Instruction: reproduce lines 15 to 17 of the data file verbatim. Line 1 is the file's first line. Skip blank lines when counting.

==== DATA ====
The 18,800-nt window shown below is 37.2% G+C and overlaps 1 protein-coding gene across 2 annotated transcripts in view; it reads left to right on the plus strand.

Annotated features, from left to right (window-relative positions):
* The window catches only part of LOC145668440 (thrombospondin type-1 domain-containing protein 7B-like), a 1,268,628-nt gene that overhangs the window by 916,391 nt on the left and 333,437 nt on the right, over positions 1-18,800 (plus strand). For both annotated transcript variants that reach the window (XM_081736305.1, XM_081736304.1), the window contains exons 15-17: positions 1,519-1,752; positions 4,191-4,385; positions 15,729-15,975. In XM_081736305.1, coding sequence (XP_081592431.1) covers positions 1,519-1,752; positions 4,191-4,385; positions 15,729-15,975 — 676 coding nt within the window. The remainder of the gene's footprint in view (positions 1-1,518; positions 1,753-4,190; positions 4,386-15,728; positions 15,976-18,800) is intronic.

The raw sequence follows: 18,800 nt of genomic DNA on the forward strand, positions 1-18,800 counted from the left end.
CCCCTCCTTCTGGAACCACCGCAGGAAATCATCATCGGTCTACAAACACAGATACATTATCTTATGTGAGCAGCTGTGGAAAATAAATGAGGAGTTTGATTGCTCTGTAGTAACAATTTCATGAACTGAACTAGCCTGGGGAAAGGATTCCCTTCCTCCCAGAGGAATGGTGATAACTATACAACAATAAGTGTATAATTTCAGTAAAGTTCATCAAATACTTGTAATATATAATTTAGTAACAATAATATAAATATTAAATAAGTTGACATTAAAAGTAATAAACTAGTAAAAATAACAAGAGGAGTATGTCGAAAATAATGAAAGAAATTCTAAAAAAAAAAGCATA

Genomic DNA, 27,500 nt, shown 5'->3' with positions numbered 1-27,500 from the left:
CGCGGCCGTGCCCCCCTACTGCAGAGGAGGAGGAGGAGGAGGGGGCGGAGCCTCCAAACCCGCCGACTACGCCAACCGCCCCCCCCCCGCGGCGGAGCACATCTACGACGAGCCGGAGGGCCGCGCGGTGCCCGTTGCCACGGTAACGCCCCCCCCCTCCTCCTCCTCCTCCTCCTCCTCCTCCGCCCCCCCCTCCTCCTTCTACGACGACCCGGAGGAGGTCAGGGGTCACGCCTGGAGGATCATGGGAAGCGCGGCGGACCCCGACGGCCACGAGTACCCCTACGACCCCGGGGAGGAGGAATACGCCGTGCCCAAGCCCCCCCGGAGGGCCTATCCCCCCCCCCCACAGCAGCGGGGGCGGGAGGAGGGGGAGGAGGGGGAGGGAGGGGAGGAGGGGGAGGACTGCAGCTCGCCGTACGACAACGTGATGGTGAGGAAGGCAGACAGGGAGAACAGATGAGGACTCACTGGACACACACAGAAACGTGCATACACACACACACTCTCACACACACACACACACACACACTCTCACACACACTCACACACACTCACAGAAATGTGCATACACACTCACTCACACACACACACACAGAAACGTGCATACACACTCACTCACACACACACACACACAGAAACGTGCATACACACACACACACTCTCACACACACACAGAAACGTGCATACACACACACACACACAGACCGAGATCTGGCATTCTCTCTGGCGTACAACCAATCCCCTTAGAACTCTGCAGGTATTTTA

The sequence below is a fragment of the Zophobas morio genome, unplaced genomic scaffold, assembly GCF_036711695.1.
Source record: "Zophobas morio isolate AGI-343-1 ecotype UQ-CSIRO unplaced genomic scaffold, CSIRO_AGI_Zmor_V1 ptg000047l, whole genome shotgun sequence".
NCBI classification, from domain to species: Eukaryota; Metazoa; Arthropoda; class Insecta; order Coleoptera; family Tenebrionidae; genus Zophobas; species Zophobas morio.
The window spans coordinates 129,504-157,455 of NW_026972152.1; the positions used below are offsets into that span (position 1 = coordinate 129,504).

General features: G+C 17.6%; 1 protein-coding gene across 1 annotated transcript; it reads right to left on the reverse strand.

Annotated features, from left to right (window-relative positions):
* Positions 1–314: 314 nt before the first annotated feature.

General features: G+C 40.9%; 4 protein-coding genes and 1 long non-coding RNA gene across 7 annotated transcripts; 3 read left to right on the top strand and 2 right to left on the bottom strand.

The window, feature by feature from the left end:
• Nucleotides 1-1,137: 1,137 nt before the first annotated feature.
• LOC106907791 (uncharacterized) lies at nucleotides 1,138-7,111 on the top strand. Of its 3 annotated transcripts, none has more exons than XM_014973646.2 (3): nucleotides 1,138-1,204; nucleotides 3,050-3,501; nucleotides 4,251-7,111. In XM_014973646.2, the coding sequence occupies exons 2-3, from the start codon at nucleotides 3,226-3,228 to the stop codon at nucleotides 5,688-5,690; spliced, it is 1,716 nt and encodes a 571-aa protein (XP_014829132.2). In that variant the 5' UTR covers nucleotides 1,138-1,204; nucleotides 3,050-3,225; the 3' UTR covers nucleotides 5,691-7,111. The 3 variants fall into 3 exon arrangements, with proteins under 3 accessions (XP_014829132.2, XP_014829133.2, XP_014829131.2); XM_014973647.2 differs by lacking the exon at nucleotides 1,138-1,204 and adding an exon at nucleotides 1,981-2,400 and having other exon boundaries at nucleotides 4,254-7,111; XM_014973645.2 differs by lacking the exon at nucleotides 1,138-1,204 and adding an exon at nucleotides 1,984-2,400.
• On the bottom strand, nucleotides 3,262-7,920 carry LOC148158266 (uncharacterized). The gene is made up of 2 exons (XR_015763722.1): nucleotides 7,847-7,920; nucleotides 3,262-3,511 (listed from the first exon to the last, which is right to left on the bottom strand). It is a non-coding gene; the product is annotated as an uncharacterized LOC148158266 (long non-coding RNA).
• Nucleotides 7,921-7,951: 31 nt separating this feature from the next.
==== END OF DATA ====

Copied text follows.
General features: G+C 40.9%; 4 protein-coding genes and 1 long non-coding RNA gene across 7 annotated transcripts; 3 read left to right on the top strand and 2 right to left on the bottom strand.

The window, feature by feature from the left end:
• Nucleotides 1-1,137: 1,137 nt before the first annotated feature.